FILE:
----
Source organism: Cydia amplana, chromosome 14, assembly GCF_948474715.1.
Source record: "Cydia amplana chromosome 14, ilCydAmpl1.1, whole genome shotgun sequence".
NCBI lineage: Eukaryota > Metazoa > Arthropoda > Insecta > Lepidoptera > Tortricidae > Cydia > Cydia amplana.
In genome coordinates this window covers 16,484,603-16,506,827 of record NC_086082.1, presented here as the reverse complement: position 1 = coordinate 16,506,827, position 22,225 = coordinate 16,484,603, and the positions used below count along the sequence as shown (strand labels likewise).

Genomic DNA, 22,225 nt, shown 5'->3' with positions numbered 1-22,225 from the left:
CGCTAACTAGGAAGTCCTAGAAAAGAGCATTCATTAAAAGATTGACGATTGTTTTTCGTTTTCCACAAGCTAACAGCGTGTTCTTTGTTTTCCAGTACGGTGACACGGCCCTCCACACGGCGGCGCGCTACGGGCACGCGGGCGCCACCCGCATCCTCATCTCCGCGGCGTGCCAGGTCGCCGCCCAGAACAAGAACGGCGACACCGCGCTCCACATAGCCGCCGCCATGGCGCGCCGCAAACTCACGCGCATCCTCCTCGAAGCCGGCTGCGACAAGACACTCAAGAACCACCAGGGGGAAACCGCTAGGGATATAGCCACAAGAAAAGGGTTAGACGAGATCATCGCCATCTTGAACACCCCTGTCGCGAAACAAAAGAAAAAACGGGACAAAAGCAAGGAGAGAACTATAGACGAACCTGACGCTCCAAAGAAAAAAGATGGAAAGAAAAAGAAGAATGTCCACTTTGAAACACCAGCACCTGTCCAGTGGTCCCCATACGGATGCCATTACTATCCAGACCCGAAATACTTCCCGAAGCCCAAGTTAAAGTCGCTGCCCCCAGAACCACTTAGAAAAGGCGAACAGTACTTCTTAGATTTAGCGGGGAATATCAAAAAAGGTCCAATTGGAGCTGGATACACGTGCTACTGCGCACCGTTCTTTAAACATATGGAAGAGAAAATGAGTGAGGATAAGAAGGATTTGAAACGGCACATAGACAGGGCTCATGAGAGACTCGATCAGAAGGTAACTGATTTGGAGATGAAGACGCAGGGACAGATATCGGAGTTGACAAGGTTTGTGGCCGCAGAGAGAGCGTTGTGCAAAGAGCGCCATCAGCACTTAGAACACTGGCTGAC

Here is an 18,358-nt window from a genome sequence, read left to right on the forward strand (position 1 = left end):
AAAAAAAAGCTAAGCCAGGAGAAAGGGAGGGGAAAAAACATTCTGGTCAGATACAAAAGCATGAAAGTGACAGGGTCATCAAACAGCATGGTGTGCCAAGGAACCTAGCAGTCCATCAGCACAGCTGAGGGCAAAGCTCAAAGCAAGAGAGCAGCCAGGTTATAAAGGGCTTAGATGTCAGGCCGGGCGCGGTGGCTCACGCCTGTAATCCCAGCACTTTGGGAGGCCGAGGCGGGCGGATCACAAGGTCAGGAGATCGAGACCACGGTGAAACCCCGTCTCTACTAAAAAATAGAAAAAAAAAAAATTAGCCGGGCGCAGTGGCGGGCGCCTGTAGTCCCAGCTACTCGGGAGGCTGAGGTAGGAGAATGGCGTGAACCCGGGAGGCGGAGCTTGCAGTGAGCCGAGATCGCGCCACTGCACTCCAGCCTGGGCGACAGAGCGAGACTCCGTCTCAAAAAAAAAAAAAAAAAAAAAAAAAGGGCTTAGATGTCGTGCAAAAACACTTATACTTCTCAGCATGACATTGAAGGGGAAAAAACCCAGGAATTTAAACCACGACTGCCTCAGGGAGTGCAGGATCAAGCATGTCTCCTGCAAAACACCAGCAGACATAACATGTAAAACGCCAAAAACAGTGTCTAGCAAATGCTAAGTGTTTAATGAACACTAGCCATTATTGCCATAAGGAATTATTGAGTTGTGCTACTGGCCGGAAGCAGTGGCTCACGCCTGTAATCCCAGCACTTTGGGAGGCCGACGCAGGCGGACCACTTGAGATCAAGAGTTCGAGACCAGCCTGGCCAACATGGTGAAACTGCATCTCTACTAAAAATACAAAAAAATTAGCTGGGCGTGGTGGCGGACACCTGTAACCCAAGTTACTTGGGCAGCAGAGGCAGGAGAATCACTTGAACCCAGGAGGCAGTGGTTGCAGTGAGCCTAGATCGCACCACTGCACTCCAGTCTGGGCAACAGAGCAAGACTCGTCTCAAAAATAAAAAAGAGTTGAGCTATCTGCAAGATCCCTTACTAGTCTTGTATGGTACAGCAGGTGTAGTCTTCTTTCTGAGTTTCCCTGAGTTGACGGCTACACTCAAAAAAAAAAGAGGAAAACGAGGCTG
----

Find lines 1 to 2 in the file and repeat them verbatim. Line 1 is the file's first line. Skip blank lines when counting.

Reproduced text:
Source organism: Cydia amplana, chromosome 14, assembly GCF_948474715.1.
Source record: "Cydia amplana chromosome 14, ilCydAmpl1.1, whole genome shotgun sequence".